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Trivia / 9 Weeks

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  • Box Office Bomb: Budget, $17 million. Box office, $6,735,922 (original theatrical release tally only). The film's initial failure in cinemas got offset by several critics championing the film and it being vindicated by video. It also managed to play at a Paris cinema for 5 years straight.
  • Creator Breakdown: Kim Basinger described the shoot as emotionally draining and admitted that it contributed to marital problems with then-husband Ron Snyder which were eventually patched up.
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  • Dyeing for Your Art: Mickey Rourke lost thirty pounds (at the behest of the filmmakers) before filming began.
  • Enforced Method Acting: Adrian Lyne used emotionally manipulative tactics on Kim Basinger during the shooting to elicit the performance he wanted from her, which she later criticized harshly. For example, Lyne did not allow her and Mickey Rourke to talk to each other off-set. The two were kept isolated from each other and Lyne would tell Basinger rumors about how Rourke intended to make her like or dislike him so that she would carry that attitude into the scene. Lyne would also offer Rourke performance notes, but Basinger none, in order to unnerve her. In a very unusual and expensive move along these lines, Lyne shot the film sequentially, so that Basinger's actual emotional breakdown over time would be effectively translated to the screen.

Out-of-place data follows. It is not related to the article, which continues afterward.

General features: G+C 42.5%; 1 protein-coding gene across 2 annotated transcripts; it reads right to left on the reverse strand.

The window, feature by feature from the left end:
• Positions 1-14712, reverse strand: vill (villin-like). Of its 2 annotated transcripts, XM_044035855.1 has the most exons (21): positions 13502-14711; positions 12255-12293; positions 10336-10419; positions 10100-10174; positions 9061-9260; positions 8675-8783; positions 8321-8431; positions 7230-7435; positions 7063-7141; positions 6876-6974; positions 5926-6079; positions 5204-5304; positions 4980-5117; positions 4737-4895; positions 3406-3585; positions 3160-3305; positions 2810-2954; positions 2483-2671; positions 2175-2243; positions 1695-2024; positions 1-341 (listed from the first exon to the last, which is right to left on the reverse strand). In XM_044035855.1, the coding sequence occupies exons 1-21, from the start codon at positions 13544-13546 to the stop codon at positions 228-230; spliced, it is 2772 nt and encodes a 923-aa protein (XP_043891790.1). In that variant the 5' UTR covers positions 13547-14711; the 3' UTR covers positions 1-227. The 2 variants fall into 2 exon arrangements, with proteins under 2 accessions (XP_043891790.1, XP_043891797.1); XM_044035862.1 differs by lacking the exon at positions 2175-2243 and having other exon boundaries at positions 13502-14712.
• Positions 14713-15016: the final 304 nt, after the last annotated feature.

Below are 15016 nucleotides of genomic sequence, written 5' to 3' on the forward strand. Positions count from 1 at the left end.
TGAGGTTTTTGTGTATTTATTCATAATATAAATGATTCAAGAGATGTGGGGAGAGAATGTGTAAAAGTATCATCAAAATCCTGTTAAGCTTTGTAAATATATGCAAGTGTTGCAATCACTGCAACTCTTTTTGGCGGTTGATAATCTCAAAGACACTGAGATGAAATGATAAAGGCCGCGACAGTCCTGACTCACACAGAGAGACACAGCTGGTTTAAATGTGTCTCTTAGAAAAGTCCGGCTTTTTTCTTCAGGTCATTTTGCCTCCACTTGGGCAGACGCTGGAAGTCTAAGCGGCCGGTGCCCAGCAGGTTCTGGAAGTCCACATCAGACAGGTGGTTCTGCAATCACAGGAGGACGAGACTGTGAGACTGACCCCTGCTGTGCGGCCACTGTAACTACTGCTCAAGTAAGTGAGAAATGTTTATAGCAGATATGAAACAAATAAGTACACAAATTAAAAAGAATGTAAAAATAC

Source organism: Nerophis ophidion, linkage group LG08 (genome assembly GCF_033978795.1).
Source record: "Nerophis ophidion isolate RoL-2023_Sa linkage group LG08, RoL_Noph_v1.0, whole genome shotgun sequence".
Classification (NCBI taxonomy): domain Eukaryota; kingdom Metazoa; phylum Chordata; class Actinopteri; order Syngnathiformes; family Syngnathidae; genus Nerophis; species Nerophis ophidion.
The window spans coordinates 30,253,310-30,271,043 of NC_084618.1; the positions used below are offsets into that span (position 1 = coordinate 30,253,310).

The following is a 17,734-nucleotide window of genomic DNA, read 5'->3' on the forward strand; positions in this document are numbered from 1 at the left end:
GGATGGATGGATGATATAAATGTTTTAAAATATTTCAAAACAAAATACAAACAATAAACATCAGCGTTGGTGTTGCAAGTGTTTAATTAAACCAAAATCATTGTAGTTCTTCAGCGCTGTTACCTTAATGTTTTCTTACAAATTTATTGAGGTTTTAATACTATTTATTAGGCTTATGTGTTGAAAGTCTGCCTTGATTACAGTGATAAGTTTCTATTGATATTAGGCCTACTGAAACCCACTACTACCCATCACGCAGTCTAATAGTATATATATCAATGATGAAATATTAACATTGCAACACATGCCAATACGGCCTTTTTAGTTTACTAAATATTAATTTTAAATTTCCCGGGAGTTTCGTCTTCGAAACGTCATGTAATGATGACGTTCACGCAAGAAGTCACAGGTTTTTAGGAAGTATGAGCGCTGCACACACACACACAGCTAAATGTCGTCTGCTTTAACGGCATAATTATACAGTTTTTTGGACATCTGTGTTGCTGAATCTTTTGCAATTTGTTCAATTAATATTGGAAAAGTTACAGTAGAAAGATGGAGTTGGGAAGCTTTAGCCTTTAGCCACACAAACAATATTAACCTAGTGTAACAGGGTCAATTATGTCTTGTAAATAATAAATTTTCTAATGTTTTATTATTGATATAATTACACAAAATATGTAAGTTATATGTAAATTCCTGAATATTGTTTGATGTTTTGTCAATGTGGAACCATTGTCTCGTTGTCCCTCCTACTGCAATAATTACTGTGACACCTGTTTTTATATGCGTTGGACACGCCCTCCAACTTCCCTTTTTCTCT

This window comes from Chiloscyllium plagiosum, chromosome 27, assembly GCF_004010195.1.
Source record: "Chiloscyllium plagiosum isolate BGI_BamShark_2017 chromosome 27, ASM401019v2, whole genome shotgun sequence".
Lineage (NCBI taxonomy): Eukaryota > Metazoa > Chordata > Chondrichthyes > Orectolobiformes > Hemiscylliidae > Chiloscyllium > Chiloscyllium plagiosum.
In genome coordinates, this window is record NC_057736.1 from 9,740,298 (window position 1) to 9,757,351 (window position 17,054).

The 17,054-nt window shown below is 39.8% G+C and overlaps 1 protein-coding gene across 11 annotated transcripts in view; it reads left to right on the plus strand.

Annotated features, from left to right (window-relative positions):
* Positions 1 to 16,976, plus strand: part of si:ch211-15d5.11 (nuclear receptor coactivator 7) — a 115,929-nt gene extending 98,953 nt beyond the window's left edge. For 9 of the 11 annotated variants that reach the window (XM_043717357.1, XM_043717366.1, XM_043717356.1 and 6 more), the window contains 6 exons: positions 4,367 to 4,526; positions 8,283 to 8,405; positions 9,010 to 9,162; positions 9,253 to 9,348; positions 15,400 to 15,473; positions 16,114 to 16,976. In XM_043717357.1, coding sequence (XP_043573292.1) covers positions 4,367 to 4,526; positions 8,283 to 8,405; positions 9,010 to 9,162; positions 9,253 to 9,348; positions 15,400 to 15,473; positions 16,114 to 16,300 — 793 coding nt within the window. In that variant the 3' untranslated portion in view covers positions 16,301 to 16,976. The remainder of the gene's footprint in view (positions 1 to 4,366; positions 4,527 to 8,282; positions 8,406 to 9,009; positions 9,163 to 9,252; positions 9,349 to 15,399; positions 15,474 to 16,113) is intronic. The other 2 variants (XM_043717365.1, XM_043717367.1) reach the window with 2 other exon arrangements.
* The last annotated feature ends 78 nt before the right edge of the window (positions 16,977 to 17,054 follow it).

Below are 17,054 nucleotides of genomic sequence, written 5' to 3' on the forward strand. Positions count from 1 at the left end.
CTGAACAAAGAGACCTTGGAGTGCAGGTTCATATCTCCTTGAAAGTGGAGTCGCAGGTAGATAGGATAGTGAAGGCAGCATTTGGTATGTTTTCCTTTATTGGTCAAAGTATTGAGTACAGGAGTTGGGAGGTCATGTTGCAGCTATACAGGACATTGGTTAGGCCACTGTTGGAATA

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  • Missing Episode: Kim Basinger owns 14 hours of deleted scenes that MGM thought were very psychologically damaging to people. The footage has never been made available for public viewing, even in the Director's Cut DVD edition.
  • Technology Marches On: The creatros seem to have wanted us to be impressed with how John sets up the famous striptease scene using his CD player, and indeed that probably was the first time someone used one in an American film. Today it looks quaint.
  • The Shelf of Movie Languishment: The film sat on the shelf for a year after it was finished because the studio couldn't figure out how to market it, nor what they could cut to avoid an R rating, and because the original distributor (TriStar Pictures) dropped the film due to the content (at the time, their parent company was owned by Coca-Cola and they had a ban on releasing X-rated movies). MGM picked up and opened it in a limited run more than six months after the original release date.
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  • What Could Have Been: Demi Moore auditioned for Elizabeth, but Adrian Lyne didn't find her worldly enough at 21 to play a divorced art gallery operator. Teri Garr, Kathleen Turner and Sigourney Weaver were also considered.

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